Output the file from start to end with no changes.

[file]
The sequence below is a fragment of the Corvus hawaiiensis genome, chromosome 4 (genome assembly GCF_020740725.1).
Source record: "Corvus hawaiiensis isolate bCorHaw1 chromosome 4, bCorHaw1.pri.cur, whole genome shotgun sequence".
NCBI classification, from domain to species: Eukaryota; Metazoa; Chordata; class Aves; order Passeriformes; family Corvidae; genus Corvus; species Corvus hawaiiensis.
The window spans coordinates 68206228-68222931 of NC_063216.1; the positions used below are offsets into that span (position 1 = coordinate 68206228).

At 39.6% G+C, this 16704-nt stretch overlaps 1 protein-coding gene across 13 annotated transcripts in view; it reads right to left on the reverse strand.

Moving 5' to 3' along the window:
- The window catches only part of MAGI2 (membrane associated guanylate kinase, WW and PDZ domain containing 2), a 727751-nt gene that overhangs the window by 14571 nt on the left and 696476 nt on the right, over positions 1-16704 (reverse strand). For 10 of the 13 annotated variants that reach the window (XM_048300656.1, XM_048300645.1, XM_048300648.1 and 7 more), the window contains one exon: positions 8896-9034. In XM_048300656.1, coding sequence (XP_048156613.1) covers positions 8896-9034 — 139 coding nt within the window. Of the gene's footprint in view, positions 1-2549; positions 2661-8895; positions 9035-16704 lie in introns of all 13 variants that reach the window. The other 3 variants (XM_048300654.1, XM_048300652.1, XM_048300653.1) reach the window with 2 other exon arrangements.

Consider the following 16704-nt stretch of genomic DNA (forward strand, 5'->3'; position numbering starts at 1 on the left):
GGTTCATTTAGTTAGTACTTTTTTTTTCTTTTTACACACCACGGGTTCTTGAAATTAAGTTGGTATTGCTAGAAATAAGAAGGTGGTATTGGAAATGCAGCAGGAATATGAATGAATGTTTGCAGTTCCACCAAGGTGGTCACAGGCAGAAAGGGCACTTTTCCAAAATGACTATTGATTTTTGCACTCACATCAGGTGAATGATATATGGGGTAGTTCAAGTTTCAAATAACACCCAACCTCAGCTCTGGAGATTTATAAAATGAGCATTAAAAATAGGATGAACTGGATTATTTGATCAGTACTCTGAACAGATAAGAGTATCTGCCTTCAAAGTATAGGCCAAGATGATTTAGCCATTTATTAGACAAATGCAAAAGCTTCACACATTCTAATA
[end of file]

The sequence below is a fragment of the Corvus hawaiiensis genome, chromosome 4 (genome assembly GCF_020740725.1).
Source record: "Corvus hawaiiensis isolate bCorHaw1 chromosome 4, bCorHaw1.pri.cur, whole genome shotgun sequence".
NCBI classification, from domain to species: Eukaryota; Metazoa; Chordata; class Aves; order Passeriformes; family Corvidae; genus Corvus; species Corvus hawaiiensis.
The window spans coordinates 68206228-68222931 of NC_063216.1; the positions used below are offsets into that span (position 1 = coordinate 68206228).

At 39.6% G+C, this 16704-nt stretch overlaps 1 protein-coding gene across 13 annotated transcripts in view; it reads right to left on the reverse strand.

Moving 5' to 3' along the window:
- The window catches only part of MAGI2 (membrane associated guanylate kinase, WW and PDZ domain containing 2), a 727751-nt gene that overhangs the window by 14571 nt on the left and 696476 nt on the right, over positions 1-16704 (reverse strand). For 10 of the 13 annotated variants that reach the window (XM_048300656.1, XM_048300645.1, XM_048300648.1 and 7 more), the window contains one exon: positions 8896-9034. In XM_048300656.1, coding sequence (XP_048156613.1) covers positions 8896-9034 — 139 coding nt within the window. Of the gene's footprint in view, positions 1-2549; positions 2661-8895; positions 9035-16704 lie in introns of all 13 variants that reach the window. The other 3 variants (XM_048300654.1, XM_048300652.1, XM_048300653.1) reach the window with 2 other exon arrangements.

Consider the following 16704-nt stretch of genomic DNA (forward strand, 5'->3'; position numbering starts at 1 on the left):
GGTTCATTTAGTTAGTACTTTTTTTTTCTTTTTACACACCACGGGTTCTTGAAATTAAGTTGGTATTGCTAGAAATAAGAAGGTGGTATTGGAAATGCAGCAGGAATATGAATGAATGTTTGCAGTTCCACCAAGGTGGTCACAGGCAGAAAGGGCACTTTTCCAAAATGACTATTGATTTTTGCACTCACATCAGGTGAATGATATATGGGGTAGTTCAAGTTTCAAATAACACCCAACCTCAGCTCTGGAGATTTATAAAATGAGCATTAAAAATAGGATGAACTGGATTATTTGATCAGTACTCTGAACAGATAAGAGTATCTGCCTTCAAAGTATAGGCCAAGATGATTTAGCCATTTATTAGACAAATGCAAAAGCTTCACACATTCTAATA